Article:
U.S. News & World Report: Bush Offers Defense of Foreign Aid
“…President Donald Trump has proposed deep cuts to foreign aid as part of [his] ‘America First’ policy, including slashing [millions] from USAID and sharply reducing support for the United Nations, global development programs, and climate change initiatives. … Bush said [PEPFAR’s] success was proof that supporting global health initiatives is an important way to improve U.S. standing in the world — and thus make it more secure…” (Levy, 4/13).

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U.N. Members Vote Unanimously To End Haiti Peacekeeping Mission Blamed For Bringing Cholera To Country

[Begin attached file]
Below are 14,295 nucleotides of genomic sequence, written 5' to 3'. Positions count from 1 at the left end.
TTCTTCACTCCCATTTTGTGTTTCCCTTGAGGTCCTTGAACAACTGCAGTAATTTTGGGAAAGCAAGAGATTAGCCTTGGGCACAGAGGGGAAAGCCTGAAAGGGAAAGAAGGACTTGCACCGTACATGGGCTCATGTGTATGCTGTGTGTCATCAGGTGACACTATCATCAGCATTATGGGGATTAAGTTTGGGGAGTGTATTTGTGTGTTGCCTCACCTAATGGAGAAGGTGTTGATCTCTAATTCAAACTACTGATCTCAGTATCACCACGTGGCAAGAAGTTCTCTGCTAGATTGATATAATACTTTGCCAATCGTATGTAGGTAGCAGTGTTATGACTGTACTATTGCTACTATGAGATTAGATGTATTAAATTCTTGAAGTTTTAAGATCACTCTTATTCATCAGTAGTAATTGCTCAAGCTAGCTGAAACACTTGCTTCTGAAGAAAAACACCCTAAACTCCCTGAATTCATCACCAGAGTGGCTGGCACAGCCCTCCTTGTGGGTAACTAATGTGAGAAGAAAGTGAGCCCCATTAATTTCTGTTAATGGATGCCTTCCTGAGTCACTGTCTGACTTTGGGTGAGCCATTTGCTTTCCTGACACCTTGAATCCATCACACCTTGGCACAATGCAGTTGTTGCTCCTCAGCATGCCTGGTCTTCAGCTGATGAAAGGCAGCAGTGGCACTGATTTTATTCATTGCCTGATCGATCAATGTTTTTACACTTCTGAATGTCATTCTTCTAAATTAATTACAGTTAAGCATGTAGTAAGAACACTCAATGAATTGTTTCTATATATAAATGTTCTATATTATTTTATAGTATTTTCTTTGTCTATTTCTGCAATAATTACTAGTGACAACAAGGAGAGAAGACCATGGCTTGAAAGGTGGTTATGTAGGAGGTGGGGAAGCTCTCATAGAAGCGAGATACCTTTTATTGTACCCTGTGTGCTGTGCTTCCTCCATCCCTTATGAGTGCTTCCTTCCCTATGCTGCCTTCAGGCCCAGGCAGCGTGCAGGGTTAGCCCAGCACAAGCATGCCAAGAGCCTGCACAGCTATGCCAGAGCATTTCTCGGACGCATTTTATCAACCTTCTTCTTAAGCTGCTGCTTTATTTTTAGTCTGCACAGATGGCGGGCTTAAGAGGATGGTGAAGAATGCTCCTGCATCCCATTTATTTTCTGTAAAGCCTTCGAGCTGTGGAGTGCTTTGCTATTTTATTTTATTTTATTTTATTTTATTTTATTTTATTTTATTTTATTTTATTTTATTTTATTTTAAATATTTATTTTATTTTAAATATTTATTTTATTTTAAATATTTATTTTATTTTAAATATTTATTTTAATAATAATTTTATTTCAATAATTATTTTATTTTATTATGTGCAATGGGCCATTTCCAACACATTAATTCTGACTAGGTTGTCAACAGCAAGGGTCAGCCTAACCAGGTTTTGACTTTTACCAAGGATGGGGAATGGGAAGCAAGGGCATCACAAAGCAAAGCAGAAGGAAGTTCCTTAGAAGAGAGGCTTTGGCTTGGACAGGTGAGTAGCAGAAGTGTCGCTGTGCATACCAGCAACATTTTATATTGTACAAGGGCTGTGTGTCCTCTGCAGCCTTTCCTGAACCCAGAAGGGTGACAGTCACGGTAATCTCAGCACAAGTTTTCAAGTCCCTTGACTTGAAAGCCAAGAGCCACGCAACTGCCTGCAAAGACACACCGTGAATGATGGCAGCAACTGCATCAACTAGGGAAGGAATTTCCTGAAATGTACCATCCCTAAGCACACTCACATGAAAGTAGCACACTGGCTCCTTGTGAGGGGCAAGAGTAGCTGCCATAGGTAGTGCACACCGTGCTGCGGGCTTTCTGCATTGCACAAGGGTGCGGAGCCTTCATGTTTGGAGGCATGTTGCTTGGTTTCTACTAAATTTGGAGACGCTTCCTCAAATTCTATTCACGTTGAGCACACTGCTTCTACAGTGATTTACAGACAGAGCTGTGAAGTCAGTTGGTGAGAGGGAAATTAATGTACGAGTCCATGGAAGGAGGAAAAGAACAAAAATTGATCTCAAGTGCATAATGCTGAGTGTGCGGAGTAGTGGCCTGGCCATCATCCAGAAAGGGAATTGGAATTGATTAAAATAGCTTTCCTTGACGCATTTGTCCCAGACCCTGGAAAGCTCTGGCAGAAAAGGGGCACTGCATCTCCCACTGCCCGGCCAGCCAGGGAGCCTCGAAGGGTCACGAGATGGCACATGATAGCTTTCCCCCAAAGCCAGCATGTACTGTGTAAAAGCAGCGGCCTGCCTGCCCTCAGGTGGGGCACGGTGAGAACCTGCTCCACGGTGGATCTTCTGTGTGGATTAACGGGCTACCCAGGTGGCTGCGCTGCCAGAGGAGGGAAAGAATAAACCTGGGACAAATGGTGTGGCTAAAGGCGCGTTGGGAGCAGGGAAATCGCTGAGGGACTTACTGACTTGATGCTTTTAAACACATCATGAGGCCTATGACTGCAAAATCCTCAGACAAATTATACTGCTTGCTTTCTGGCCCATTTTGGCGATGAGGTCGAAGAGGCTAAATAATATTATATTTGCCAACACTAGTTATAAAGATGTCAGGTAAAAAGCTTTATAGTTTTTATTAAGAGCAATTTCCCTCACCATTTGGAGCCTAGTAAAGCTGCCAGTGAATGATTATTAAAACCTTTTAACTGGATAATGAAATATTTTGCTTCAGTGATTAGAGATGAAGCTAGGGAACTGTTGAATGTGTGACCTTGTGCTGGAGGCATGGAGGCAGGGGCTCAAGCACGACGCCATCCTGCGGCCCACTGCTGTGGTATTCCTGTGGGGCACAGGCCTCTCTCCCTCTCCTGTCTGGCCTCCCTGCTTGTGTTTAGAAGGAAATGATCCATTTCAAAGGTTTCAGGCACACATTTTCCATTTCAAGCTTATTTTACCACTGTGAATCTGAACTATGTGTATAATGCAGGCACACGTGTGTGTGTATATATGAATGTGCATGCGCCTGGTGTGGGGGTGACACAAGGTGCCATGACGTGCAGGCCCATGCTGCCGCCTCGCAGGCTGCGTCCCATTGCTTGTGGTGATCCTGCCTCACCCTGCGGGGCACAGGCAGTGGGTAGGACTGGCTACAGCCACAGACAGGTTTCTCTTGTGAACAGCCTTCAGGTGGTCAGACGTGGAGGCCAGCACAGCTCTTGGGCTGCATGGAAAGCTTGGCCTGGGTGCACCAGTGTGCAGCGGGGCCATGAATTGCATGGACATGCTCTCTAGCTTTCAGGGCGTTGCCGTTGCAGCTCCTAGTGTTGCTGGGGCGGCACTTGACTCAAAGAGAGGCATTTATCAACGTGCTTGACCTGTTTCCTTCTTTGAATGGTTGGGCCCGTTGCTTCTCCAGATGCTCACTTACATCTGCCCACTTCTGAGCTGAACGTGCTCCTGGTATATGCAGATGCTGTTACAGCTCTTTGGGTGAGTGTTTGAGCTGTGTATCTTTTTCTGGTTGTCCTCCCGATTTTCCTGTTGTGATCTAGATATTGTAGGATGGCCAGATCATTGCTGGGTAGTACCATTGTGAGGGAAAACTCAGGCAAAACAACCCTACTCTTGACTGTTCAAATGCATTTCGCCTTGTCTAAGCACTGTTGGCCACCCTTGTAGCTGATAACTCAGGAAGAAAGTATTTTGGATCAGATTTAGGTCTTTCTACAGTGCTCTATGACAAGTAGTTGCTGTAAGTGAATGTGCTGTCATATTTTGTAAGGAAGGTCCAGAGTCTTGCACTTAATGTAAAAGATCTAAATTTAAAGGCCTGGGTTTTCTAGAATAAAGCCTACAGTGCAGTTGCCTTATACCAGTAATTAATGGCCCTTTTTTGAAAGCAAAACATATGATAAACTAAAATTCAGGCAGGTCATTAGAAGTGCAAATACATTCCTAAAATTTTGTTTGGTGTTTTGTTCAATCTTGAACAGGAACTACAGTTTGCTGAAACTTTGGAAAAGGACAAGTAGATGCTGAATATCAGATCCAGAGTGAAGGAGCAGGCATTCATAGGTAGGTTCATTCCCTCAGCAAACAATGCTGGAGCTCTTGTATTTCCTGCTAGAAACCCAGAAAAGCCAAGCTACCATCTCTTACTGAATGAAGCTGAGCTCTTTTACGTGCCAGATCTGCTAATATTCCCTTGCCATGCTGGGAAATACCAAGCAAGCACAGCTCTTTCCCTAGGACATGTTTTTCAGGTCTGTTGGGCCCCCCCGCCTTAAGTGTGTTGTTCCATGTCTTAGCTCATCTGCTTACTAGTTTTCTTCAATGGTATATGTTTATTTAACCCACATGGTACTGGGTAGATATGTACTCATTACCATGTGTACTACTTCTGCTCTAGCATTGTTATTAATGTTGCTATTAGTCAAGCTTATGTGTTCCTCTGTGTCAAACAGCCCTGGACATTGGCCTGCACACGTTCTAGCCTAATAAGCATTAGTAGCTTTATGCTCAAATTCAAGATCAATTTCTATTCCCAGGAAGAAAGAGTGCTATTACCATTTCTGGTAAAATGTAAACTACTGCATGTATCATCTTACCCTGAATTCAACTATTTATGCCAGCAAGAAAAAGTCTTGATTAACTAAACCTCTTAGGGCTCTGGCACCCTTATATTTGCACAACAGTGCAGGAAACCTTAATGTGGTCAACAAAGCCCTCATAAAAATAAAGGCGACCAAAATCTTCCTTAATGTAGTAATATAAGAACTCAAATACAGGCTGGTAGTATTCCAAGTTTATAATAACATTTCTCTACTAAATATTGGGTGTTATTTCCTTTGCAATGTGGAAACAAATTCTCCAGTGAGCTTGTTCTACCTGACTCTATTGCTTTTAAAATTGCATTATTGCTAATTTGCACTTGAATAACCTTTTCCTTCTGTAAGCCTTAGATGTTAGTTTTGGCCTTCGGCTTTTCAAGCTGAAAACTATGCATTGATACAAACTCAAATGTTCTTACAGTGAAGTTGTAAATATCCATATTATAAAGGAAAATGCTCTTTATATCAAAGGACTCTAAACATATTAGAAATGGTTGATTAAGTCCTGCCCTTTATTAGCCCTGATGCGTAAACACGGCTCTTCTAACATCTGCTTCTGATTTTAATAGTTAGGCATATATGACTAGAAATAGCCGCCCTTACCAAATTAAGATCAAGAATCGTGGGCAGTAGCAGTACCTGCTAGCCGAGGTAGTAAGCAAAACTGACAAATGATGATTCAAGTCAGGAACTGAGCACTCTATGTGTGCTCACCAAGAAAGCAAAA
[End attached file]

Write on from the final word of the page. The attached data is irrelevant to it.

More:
New York Times: U.N. Votes Unanimously to End Peacekeeping Mission in Haiti
“The United Nations Security Council voted unanimously on Thursday to end its 13-year-long peacekeeping mission in Haiti, and replace its blue-helmeted soldiers with police officers. … [The mission] became arguably best known for introducing a deadly cholera strain to the country — and then refusing for years to take responsibility for it. … [In her remarks, U.S. Ambassador to the U.N. Nikki Haley] did not address the cholera outbreak, nor how the United Nations can compensate survivors…” (Sengupta, 4/13).

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Science Examines Vaccinemakers' Ideas On How To Use CEPI Funding, Better Respond To Emerging Infections

Science: Epidemic Insurance